On June 6, 1944, Amon Carter handed over the deed to the land that formed the Big Bend National Park. Mr. Carter and his paper, the Fort Worth Star-Telegram, spearheaded the drive to raise funds from the people of Texas to purchase the land.
Take the time to visit this incredible place. Be sure to visit the Basin and see Amon Carter Peak.
Through the magic of videoconferencing technology we continue to hold discussions with educators across the country about how to creatively use the Carter’s artworks in their classrooms long after an exhibition has been removed from the galleries. This week the 2007 photography exhibition With New Eyes: Exploration and the American West inspired a professional development broadcast that served teachers from Brock to Cotulla. This program explored photographs of four nineteenth-century U.S. government surveys, and while the missions of these surveys and the resulting images are fascinating, what really intrigues me is that the images were even made in the first place.
Most of the expedition photographers created albumen silver prints (like Carleton Watkins’ Commencement of the Whitney Glacier, Summit of Mt. Shasta above) using the wet plate collodion process. The glass plates had to be prepared, the plate exposed, and the image developed---all while the plate was still wet. Watch a contemporary photographer demonstrate the process, and think about how challenging it would have been for Watkins to create his Mt. Shasta image. In fact, Watkins---who was already a veteran of expeditions through California and acclaimed for his mammoth-plate photographs of Yosemite by the time he joined Clarence King’s U.S. Geological Survey of the Fortieth Parallel---prepared a special enclosed wagon as a mobile darkroom to augment his technical facility during the arduous trek. If the process alone wasn’t difficult enough, imagine for a moment carrying around all of your glass plate negatives and all of your photographic supplies over rough, rocky terrain.
Sometimes you can even see evidence of the process in the finished prints. Look closely at Watkins’ The Shasta Buttes below. The hazy gap in the center of the photograph is the product of an uneven application of collodion.
The next time you take a picture on your digital camera or cell phone, tip your hat to those nineteenth-century photographers who needed more than a split second to compose their awe-inspiring views!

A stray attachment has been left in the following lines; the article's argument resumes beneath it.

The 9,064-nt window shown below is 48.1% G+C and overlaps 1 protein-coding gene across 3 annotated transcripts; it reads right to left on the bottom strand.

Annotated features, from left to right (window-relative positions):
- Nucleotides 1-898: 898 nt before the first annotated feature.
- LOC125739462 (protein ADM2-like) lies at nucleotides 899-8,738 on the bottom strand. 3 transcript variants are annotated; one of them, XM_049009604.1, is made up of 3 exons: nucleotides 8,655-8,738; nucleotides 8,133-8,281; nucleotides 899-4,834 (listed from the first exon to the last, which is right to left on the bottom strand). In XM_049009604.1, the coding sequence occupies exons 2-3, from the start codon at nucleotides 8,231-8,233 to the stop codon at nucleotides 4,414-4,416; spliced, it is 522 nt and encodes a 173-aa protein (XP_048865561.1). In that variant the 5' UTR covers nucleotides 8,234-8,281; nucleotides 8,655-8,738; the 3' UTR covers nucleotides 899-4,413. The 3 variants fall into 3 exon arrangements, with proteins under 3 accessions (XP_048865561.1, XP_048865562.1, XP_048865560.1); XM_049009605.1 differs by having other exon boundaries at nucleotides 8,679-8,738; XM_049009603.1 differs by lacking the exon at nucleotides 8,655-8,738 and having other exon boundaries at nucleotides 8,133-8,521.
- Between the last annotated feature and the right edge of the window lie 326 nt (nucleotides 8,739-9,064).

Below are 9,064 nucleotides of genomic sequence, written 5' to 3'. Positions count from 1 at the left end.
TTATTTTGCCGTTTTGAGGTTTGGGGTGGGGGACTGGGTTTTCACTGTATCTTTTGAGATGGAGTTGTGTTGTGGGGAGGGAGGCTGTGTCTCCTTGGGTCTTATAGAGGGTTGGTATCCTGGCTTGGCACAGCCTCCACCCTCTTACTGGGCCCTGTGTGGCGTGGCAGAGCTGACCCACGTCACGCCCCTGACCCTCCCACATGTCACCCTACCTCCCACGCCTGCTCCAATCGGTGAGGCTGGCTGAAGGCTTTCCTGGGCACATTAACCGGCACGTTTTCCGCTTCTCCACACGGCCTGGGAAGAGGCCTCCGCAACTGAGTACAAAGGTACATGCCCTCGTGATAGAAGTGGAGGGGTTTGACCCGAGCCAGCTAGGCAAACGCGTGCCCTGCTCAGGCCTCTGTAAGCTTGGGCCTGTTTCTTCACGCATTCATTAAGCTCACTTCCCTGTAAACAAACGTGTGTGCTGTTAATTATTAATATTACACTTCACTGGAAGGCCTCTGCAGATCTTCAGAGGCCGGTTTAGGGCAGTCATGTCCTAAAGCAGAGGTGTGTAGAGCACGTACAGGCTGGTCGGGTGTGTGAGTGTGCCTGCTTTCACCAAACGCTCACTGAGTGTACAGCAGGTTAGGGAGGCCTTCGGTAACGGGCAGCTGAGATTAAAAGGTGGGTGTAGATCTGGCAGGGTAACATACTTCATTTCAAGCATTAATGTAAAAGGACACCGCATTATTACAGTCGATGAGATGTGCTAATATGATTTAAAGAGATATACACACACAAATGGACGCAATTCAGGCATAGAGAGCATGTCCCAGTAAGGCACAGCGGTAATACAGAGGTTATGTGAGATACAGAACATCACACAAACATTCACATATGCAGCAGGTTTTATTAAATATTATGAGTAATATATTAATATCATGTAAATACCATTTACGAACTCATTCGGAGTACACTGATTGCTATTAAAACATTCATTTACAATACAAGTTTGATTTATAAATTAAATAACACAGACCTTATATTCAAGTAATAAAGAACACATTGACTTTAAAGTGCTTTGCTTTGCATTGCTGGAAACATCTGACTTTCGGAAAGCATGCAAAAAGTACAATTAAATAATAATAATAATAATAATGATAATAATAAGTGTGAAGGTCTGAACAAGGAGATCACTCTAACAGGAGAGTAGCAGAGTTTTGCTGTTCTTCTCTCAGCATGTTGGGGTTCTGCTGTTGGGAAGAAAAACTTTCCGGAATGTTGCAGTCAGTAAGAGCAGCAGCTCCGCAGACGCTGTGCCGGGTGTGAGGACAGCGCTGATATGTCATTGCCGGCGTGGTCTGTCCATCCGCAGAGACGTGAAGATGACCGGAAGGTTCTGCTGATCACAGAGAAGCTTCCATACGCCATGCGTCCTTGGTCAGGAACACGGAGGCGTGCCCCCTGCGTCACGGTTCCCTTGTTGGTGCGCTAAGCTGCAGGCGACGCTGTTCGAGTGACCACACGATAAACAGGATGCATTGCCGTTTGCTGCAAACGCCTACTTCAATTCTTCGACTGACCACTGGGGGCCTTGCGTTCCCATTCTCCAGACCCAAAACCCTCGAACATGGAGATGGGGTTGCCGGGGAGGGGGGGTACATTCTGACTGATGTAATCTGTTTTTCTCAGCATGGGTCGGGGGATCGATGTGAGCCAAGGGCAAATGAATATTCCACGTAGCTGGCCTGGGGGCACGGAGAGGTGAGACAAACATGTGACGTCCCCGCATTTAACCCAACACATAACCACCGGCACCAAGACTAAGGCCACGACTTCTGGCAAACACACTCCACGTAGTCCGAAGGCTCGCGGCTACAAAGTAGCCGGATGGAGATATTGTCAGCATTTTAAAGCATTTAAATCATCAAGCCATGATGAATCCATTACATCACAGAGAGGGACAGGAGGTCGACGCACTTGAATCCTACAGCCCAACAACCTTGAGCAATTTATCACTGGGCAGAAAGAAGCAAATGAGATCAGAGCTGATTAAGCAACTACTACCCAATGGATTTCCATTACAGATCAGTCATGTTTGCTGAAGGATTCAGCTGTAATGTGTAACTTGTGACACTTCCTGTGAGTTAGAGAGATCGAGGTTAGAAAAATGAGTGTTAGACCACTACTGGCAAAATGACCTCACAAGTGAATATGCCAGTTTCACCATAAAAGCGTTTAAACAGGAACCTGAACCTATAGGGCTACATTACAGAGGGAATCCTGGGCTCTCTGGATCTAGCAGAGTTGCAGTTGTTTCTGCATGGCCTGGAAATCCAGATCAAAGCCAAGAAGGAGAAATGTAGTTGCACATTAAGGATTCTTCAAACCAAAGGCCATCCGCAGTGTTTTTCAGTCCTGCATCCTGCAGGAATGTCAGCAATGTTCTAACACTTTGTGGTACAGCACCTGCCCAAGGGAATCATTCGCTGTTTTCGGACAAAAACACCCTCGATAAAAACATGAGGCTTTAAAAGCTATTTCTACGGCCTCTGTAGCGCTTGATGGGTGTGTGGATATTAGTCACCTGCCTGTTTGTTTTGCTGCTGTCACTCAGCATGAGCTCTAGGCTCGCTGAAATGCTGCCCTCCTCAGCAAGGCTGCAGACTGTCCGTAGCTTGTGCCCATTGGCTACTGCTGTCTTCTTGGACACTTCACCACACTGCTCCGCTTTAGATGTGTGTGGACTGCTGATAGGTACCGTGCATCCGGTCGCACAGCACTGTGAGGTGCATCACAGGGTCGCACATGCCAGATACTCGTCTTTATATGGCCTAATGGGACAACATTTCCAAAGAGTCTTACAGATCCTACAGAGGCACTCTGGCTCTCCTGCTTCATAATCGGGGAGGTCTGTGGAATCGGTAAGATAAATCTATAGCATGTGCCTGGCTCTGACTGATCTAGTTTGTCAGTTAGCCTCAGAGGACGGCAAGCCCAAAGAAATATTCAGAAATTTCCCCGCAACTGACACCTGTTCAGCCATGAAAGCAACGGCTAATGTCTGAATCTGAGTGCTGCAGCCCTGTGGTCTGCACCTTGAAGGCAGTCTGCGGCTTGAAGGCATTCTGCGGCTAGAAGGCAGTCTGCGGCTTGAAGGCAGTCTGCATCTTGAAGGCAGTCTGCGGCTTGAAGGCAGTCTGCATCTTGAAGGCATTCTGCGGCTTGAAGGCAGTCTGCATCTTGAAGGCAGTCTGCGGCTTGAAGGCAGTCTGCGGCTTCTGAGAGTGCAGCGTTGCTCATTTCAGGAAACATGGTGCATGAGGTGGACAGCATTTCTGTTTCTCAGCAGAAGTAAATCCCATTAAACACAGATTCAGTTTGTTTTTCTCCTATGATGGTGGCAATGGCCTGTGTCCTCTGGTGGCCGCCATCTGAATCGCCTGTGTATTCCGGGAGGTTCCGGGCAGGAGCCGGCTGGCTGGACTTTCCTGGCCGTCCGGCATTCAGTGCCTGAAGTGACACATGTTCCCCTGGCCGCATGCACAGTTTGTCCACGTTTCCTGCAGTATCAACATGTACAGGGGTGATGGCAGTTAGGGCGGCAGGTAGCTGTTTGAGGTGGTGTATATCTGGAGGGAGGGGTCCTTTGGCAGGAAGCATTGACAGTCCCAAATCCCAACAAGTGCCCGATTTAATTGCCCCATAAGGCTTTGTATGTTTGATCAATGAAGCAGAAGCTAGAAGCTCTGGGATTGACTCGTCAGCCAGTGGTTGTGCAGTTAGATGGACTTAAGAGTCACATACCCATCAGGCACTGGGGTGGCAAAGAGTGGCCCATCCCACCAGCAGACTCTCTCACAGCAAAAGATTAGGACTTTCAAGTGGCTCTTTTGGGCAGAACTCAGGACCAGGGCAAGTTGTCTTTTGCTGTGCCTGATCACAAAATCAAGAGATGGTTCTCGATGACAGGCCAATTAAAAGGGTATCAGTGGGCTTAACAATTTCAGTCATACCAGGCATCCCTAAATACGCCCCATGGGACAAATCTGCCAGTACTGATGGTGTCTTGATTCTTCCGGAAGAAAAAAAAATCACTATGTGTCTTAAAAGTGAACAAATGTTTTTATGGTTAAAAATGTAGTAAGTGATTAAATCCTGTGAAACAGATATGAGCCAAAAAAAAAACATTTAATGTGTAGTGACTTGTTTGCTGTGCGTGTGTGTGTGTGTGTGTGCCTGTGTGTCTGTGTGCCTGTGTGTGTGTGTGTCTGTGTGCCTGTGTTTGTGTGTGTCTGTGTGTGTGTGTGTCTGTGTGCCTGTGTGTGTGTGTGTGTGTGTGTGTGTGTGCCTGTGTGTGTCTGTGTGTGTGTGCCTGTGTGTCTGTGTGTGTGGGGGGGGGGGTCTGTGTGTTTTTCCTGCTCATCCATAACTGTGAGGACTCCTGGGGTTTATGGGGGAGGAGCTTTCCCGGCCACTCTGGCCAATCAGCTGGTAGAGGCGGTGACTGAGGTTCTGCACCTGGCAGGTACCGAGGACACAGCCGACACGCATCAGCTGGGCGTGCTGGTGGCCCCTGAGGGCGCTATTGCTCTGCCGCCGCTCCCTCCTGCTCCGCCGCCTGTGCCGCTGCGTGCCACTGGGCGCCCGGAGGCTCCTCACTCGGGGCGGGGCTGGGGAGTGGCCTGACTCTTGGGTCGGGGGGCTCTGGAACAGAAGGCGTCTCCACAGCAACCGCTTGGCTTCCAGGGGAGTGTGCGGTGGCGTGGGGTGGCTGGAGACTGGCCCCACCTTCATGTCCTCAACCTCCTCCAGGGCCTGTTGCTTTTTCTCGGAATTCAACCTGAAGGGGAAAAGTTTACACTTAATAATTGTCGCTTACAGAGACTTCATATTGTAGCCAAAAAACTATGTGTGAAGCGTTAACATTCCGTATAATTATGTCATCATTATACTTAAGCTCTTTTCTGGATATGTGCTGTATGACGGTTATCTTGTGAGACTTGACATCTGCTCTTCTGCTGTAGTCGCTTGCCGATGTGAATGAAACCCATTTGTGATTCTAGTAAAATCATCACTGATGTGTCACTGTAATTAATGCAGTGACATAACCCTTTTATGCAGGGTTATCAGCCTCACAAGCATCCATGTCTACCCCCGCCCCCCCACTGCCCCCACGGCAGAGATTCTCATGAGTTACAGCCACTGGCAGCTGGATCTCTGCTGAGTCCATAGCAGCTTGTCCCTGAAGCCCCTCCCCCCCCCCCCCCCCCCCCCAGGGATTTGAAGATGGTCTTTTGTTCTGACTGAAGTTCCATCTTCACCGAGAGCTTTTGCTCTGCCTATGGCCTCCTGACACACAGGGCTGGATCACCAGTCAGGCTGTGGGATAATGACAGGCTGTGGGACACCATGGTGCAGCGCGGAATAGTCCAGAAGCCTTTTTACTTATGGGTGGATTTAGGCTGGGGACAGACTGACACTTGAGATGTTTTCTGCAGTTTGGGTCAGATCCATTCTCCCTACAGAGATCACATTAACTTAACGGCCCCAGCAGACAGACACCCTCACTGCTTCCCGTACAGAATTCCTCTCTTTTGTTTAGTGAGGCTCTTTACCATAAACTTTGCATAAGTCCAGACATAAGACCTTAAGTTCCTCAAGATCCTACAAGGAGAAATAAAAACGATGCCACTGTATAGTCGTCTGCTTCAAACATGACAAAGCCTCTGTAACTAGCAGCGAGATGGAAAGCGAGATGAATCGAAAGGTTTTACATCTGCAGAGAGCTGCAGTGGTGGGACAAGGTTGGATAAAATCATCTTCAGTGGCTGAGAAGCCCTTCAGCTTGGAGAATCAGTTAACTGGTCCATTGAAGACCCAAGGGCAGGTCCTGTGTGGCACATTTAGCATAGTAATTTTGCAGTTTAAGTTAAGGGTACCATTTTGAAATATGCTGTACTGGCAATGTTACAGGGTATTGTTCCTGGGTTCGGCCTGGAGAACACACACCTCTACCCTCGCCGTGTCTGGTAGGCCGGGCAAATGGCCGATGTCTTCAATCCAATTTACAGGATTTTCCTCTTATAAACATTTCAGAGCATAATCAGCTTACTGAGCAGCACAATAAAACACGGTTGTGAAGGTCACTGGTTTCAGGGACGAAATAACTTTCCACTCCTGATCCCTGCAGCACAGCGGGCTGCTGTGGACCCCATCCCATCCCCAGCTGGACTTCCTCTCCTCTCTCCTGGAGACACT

We recently received some imaginative stories from sixth-grade students at the McAnally Intermediate School in Aledo. They were written in part during their virtual visit to the Carter via videoconferencing last fall. Here are the inspirational artworks and excerpts from the students' essays:
“I was having a difficult time focusing. The only thing my mind can ponder over is the thought of the place I’d rather be. I guess every 12 year old boy is like that”¦
This place gives me such peace that my heart is already slowing down from the long run to this place. The bluebonnet’s color is so vivid that they seem purple yet they are blue”¦.
In the near distance I can see my favorite old twisted tree”¦I hear the birds chirping and squeaking, the whisper of the wind in my ear, and the rustle of the leaves.”
“It starts to get dark and the temperatures are dropping. I start walking toward my tee-pee before it got too cold, and as I started walking a small snow flurry picked up. It was as cold as the arctic, so I hurried over the small, crowded, warm fire and looked back toward the blanket covered giants. Then I listened for the whisper of wind going through the branches and the harmonic sound of the timber wolves howling.”
“The twinkle of the sun is like a rapid flash of a flashlight. The”¦soft breeze blew through the trees and it was like the leaves were jumping off of the branches as they flew through the air like little feathers drifting to the ground.”
“Friendship [the horse] was still slurping the water not aware of the storm. The sun was being overtaken by the gigantic clouds. Beyond the pond it was beginning to darken. The wind was even faster now. More wind means more dirt, more dirt means harsher storms. You couldn’t take a breath of air without coughing once or twice.”
Did you know that members of the Carter’s Education staff travel to places like Canada, New York, and Ohio several times each week? Through the magic of videoconferencing we connect students, educators, and other audiences all across the world to the Carter’s collection of American art.
This afternoon teachers across Texas will participate in our educator videoconference Virtual Museum to discover new strategies for integrating technology and the arts into their classrooms. With resources such as teaching guides, bookmarking sites, blogs, and podcasts there are more ways than ever to inspire student learning using technology.
Which technologies are museums using (or should be using) that you most enjoy? Educators, how are you using technology in the classroom to teach students about the arts? Post your comments below and share your ideas with the world...through technology!